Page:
According to figures from the Centers for Disease Control and Prevention, heart disease is the leading cause of death for both men and women in the United States, accounting for approximately one-quarter of all deaths. Cardiac surgeons are among the most highly paid of all doctors, reflecting both the skills required and the high volume of heart surgeries. Heart disease accounts for a correspondingly large portion of the healthcare industry, and both cardiologists and cardiac surgeons are in high demand, as of 2016.
Heart surgeons have one of the longest training periods of all physicians, with four to five years in residency and another two to three in a cardiothoracic or cardiovascular surgical fellowship. This lengthy training pays dividends when surgeons begin to practice. Medical staffing firm Profiles, which specializes in recruiting doctors entering the work force, reported a median first-year salary of $376,000 a year for cardiothoracic surgeons in its 2015 salary survey.
The American Medical Group Association, or AMGA, conducts an annual survey of the 125,000 physicians in its member organizations. In its 2016 survey, cardiac and thoracic surgeons reported a median salary of $645,112 per year.
Medical Field Salary Comparisons
These salaries place cardiac surgeons as the highest-paid of all surgical specialties. In the AMGA survey, orthopedic surgeons came close at median of $582,056 a year. In comparison, general surgeons reported a median salary of $413,824 a year. In a MGMA survey, orthopedic surgeons enjoyed the highest salaries at $559,137 per year, with pediatric neurosurgeons earning $643,188 a year. General surgeons were well below those figures, at $373,478 per year.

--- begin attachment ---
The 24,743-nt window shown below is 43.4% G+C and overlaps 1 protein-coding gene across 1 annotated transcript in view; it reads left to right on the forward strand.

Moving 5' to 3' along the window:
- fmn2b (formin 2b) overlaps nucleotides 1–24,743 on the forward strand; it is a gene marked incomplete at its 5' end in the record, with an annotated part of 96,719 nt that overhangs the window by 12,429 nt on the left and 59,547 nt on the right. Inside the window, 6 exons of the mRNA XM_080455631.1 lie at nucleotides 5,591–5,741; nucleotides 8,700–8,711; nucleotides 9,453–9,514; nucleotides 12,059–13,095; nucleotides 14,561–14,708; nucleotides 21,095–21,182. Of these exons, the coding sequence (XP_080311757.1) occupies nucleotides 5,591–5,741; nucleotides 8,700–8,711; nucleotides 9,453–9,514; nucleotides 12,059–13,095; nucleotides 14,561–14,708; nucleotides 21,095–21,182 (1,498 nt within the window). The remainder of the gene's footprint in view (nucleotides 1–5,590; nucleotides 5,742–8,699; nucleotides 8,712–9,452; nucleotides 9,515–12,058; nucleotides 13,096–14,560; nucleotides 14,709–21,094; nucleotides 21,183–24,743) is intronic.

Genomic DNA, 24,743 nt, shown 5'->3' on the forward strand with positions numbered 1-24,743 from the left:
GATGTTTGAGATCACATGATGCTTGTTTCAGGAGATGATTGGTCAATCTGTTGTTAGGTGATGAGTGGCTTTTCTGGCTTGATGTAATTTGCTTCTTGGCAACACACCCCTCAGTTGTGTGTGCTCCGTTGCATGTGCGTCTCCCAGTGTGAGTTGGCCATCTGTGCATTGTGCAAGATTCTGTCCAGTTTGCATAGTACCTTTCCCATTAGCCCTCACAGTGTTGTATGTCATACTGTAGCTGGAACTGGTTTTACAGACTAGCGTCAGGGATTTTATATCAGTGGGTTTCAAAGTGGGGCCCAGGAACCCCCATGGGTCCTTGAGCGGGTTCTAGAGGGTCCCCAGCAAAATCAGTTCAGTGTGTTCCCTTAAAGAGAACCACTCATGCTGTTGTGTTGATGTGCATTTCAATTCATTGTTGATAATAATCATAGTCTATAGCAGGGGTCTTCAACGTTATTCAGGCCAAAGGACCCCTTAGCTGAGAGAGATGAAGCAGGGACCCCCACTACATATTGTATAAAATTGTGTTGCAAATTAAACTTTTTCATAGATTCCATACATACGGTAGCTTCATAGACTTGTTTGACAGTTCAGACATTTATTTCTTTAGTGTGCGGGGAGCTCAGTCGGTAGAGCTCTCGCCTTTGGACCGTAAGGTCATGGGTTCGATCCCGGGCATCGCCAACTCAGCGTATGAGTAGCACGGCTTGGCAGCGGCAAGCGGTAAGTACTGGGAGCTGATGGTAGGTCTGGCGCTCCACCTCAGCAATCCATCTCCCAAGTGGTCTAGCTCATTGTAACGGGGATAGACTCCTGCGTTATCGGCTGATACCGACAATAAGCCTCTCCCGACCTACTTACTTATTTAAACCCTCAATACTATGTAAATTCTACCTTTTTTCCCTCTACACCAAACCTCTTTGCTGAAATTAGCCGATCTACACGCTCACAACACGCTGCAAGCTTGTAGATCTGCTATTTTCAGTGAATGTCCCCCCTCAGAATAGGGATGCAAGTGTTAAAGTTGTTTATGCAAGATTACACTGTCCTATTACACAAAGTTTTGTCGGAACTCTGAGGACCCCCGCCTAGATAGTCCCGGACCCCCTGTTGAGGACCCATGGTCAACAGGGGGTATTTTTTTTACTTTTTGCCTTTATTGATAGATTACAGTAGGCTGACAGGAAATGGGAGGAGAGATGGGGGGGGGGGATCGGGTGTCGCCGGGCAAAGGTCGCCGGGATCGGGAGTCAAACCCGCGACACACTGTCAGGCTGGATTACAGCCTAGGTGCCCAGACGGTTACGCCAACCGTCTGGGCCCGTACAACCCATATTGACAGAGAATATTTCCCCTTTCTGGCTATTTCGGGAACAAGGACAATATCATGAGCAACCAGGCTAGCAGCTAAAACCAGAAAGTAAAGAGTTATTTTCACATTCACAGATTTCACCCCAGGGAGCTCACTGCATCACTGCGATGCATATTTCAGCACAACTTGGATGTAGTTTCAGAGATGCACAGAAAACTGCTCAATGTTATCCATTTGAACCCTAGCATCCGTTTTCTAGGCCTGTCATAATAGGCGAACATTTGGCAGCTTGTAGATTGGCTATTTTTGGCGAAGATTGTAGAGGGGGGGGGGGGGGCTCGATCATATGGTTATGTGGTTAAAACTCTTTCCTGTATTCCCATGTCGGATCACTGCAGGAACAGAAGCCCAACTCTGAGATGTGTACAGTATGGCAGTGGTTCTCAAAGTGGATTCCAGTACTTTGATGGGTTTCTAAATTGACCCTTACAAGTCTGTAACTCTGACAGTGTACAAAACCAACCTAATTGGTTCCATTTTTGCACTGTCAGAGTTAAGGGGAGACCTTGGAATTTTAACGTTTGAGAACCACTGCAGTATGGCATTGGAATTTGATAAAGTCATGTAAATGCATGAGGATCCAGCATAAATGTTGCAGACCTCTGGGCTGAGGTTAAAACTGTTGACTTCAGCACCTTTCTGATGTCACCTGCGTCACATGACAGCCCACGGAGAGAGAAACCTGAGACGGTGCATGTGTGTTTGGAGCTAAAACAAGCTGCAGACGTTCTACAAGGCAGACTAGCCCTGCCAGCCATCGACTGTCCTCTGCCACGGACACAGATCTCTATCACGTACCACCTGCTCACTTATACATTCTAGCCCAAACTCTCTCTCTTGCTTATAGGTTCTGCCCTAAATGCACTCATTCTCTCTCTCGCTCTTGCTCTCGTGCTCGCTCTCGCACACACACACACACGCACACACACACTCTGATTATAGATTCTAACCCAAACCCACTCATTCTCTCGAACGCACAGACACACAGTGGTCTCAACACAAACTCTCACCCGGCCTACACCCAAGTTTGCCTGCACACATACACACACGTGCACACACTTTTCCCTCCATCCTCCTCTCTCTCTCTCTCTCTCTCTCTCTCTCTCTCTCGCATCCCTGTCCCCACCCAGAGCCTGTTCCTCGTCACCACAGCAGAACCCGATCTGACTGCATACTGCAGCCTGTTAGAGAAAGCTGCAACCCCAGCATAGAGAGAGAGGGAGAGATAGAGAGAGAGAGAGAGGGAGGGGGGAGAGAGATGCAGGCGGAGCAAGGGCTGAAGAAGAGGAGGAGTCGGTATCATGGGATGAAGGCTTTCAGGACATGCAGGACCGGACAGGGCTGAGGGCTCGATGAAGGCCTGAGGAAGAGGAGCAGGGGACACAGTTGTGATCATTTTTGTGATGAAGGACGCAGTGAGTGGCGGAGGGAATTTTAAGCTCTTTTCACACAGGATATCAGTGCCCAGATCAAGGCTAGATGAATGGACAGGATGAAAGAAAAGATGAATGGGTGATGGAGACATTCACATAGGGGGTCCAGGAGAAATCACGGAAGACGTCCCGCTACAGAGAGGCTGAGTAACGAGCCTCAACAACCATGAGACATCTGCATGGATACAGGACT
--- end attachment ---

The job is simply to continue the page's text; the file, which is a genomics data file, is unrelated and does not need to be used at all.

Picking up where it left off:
Cardiac surgeons spend a total of eight years in college, with the first four in an undergraduate premedical program and the second four in a medical or osteopathic school. At graduation, aspiring heart surgeons spend their first four to five years learning surgical and diagnostic skills in a general surgical residency. After their residency, surgeons move on to complete a two- to three-year fellowship in cardiothoracic or cardiovascular surgery. The U.S. Bureau of Labor Statistics has projected a 14 percent increase in jobs for physicians, between 2014 and 2024, but cardiac surgeons should enjoy even higher demand as the baby boom generation ages and experiences more frequent heart conditions.
2016 Salary Information for Physicians and Surgeons
Physicians and surgeons earned a median annual salary of $204,950 in 2016, according to the U.S. Bureau of Labor Statistics. On the low end, physicians and surgeons earned a 25th percentile salary of $131,980, meaning 75 percent earned more than this amount. The 75th percentile salary is $261,170, meaning 25 percent earn more. In 2016, 713,800 people were employed in the U.S. as physicians and surgeons.